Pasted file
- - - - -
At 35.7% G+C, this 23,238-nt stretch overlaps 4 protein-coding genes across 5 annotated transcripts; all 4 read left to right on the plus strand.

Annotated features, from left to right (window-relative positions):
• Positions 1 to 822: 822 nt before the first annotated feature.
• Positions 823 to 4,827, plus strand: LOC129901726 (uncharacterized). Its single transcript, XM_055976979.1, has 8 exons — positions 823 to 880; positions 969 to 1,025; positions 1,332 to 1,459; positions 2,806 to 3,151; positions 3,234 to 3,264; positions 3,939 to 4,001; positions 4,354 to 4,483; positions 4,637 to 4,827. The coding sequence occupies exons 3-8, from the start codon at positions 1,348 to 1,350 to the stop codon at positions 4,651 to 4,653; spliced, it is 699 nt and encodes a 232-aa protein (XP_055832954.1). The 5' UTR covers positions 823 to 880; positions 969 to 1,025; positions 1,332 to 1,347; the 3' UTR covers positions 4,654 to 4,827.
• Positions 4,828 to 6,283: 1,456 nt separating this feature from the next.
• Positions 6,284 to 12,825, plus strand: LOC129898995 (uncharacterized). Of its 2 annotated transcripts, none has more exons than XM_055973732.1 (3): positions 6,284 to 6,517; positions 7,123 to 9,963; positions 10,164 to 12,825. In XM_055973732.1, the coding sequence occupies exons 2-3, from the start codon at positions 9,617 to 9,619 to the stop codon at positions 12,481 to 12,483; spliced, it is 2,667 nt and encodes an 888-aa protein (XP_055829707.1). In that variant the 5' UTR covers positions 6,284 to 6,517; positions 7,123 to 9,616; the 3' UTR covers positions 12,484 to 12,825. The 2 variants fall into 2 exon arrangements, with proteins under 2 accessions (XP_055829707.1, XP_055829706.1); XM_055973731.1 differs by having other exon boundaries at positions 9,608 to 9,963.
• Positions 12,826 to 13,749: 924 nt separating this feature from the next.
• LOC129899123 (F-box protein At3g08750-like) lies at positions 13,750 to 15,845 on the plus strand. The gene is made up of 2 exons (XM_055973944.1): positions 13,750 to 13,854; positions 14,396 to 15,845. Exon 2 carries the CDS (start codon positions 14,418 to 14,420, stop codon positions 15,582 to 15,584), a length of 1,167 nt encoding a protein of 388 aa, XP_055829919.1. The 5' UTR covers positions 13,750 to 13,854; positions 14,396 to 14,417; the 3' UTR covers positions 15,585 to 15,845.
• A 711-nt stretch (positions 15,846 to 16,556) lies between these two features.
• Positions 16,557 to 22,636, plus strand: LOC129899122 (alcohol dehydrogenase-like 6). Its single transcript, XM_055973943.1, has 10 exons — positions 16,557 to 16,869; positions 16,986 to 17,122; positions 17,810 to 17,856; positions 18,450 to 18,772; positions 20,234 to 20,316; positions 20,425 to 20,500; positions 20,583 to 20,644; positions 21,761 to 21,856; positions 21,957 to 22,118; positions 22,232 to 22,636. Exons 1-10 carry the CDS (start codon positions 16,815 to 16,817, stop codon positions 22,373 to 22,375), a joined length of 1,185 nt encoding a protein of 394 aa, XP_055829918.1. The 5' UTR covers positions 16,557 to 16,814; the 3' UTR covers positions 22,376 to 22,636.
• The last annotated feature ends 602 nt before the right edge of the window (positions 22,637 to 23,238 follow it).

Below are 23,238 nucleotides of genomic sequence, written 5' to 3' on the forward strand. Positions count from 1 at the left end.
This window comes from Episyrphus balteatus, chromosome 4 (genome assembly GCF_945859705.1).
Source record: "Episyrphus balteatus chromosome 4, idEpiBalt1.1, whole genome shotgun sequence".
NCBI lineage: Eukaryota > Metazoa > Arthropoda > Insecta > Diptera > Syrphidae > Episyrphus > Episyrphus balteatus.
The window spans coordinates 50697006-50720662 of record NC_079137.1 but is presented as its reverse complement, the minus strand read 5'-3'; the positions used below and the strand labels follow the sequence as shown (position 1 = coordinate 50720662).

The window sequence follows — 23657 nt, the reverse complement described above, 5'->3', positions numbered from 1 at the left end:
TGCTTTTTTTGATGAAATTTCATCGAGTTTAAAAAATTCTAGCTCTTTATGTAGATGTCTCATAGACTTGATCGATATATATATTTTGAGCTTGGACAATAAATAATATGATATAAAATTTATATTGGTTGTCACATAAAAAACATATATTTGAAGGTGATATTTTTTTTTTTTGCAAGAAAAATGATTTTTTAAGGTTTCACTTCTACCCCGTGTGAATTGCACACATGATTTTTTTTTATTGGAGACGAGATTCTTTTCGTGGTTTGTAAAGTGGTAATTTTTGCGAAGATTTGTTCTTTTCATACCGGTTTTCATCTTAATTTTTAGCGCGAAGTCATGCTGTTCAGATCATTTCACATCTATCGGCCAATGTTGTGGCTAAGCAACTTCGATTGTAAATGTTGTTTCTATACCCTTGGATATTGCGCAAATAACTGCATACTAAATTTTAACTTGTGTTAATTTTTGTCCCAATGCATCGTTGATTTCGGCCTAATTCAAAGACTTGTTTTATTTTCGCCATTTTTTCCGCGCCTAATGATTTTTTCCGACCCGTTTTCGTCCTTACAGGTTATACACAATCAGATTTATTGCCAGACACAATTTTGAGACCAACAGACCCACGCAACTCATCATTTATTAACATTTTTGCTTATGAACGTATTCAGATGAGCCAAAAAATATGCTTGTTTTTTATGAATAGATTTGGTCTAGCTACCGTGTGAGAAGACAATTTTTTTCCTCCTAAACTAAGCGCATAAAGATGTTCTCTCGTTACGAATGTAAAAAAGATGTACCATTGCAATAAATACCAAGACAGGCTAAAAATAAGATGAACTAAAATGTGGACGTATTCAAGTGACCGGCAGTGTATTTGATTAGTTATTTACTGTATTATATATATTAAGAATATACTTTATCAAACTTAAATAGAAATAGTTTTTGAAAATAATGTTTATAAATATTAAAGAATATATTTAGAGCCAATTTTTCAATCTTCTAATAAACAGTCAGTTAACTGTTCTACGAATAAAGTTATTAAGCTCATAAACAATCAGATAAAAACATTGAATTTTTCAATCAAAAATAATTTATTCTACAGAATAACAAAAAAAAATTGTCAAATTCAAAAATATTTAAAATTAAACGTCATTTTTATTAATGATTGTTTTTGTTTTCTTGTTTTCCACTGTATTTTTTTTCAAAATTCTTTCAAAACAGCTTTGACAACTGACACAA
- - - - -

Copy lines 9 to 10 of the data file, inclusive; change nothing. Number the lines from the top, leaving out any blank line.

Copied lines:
• A 711-nt stretch (positions 15,846 to 16,556) lies between these two features.
• Positions 16,557 to 22,636, plus strand: LOC129899122 (alcohol dehydrogenase-like 6). Its single transcript, XM_055973943.1, has 10 exons — positions 16,557 to 16,869; positions 16,986 to 17,122; positions 17,810 to 17,856; positions 18,450 to 18,772; positions 20,234 to 20,316; positions 20,425 to 20,500; positions 20,583 to 20,644; positions 21,761 to 21,856; positions 21,957 to 22,118; positions 22,232 to 22,636. Exons 1-10 carry the CDS (start codon positions 16,815 to 16,817, stop codon positions 22,373 to 22,375), a joined length of 1,185 nt encoding a protein of 394 aa, XP_055829918.1. The 5' UTR covers positions 16,557 to 16,814; the 3' UTR covers positions 22,376 to 22,636.